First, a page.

IAJBS 22nd Annual World Forum Jesuit Province of Eastern Africa, Nairobi, Kenya

Experience level: 
Intermediate
Intended Audience: 
All
Speaker(s): 
Enrique Lopez Viguria
Authors: 
Enrique López Viguria

The Ledesma-Kolvenbach model and Jesuit Business Schools: From the idealistic to the realistic.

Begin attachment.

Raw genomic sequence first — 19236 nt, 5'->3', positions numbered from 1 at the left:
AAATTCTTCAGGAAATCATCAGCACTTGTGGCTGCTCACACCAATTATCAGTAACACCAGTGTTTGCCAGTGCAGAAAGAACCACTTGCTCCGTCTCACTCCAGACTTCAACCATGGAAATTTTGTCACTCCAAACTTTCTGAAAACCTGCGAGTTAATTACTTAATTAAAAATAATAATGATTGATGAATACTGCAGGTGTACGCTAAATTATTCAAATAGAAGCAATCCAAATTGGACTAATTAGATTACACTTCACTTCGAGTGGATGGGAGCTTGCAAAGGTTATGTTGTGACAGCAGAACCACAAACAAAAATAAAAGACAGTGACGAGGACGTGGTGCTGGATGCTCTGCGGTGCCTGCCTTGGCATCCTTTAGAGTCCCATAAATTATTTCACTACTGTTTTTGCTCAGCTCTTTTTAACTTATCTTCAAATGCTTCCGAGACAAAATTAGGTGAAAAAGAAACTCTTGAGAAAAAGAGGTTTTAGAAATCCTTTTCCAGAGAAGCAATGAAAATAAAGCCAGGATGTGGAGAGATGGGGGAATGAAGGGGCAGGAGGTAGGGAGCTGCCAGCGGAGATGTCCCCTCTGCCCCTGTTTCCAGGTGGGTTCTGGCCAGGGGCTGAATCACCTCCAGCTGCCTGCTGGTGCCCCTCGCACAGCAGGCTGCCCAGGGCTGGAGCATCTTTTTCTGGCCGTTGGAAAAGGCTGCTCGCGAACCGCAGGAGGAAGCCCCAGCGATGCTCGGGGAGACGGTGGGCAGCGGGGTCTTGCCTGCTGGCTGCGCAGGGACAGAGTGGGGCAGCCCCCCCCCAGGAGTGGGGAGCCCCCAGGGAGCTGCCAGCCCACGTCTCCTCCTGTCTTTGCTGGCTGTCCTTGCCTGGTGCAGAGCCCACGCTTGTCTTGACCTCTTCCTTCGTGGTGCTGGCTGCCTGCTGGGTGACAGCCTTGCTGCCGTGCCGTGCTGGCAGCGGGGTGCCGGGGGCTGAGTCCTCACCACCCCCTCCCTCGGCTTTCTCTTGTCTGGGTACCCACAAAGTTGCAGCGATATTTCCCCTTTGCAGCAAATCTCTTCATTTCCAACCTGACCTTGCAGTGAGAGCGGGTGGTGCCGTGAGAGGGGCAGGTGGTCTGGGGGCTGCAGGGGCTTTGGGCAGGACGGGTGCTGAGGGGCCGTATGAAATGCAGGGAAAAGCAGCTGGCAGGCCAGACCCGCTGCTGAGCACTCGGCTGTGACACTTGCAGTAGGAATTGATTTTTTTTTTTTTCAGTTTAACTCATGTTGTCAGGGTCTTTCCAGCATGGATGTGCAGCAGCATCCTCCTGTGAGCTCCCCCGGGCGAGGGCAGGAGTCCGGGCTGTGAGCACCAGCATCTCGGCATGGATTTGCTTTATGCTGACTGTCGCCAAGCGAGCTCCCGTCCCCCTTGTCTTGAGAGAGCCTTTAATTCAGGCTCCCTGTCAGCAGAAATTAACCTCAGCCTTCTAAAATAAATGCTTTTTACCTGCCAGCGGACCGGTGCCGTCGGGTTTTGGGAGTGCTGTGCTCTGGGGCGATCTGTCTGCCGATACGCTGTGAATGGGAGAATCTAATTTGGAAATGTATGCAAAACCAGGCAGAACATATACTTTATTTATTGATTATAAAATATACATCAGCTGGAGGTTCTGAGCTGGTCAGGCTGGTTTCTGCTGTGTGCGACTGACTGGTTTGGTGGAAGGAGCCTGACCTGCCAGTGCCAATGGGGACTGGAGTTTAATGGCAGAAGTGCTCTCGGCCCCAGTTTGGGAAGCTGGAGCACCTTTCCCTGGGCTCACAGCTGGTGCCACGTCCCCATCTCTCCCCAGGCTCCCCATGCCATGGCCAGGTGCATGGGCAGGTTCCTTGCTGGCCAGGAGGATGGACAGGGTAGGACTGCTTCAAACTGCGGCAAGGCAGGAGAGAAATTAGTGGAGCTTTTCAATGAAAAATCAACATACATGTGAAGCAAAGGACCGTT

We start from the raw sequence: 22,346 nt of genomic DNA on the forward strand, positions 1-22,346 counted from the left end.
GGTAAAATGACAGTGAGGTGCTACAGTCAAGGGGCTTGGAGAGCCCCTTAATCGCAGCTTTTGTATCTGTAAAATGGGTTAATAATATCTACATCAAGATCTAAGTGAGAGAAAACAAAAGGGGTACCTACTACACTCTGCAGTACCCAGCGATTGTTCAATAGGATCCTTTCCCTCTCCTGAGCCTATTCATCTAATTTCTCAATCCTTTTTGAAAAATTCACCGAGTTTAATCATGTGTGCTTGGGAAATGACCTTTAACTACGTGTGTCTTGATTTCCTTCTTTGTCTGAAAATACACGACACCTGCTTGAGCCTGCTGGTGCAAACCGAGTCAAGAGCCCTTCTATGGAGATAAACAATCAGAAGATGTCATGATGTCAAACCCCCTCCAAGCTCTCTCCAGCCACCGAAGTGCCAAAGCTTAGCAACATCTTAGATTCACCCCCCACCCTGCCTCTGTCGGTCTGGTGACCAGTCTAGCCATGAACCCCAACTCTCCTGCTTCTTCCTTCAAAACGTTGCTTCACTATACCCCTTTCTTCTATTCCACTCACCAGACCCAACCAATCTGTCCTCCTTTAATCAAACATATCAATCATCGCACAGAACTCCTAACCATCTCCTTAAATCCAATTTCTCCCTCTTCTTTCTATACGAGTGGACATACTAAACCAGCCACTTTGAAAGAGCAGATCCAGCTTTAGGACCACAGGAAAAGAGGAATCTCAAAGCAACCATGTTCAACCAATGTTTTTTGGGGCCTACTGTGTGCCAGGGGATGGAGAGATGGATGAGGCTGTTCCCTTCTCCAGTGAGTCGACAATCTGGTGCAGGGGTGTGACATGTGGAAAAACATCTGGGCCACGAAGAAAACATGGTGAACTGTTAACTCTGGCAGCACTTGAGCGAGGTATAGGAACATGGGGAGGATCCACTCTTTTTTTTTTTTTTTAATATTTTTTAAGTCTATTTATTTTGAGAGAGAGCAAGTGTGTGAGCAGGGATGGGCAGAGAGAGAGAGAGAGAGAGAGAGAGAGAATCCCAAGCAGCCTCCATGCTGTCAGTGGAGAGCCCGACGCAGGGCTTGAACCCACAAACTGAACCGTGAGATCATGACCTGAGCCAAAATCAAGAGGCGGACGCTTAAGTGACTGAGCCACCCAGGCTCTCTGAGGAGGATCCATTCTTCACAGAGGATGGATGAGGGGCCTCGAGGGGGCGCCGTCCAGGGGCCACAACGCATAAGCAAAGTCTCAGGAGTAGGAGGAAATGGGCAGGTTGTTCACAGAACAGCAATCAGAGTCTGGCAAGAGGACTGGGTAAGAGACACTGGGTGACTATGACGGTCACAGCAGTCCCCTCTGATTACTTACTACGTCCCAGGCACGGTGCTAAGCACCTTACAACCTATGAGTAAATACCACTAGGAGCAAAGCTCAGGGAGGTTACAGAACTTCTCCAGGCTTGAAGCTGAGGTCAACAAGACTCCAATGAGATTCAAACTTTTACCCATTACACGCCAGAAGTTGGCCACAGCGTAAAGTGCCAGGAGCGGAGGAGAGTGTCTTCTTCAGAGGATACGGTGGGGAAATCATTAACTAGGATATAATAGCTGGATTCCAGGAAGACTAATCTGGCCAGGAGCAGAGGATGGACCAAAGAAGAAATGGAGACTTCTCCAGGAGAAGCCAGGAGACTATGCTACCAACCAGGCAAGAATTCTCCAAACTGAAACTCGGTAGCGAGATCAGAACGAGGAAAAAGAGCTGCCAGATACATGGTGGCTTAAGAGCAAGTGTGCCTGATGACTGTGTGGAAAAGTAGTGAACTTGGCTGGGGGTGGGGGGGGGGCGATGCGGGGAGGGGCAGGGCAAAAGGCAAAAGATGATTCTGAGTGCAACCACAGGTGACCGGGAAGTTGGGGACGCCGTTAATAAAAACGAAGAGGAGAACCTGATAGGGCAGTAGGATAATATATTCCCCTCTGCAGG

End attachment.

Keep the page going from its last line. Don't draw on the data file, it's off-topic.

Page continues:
Proposal - The aim of this study is to examine the level of coherence between the Jesuit university mission as outlined explicitly in the Ledesma-Kolvenbach Paradigm and its implementation within the institutional Jesuit business school (hereafter, JBS) context. Specifically, the objective is to determine the relationship and influence between what is declared and understood and what is actually carried out by executives in charge of Jesuit universities. Educating people to instill certain characteristics is central to the mission of Jesuit universities and JBS as evidenced in the Ledesma-Kolvenbach missionary reference model (through the ideas of utilitas, humanitas, iustitia and fides). Therefore, we “operationalize” this mission through JBS graduate profiles. This implies knowing how two management levels of JBS in Spain (UNIJES), the focus of our study, conceptualize and value these traits in practice. We thus identify two levels of analysis: L1, that is, institutional authorities (presidents and CEOs), and L2, academic managers (academic deans and directors). Methodology - We use concept maps and surveys to gather our empirical data. The advantage of using concept maps for L1 is transforming the ideas and opinions of a group of experts (primary data from a focus group, in this case, presidents and CEOs) into data that can be weighted, grouped and represented. Moreover, surveys provide information on the opinions of a larger number of people with experience and knowledge in the field of study (academic managers, L2) regarding the results of the concept mapping phase. Results - We will compile the results of the concept maps and surveys in an article comparing the graduate profiles that institutional authorities (L1) and academic managers (L2) aspire to achieve in addition to establishing a comparative analysis of these results through the Ledesma-Kolvenvach Paradigm. Value and originality - The methodology used is new to the field of higher education and to business schools. Data obtained using concept mapping can be considered an original and innovative contribution to analyze the mission and strategy of academic authorities. Given the mission-driven goals of JBS, understanding and evaluating these graduate profiles is a significant contribution and a starting point for further studies in this area.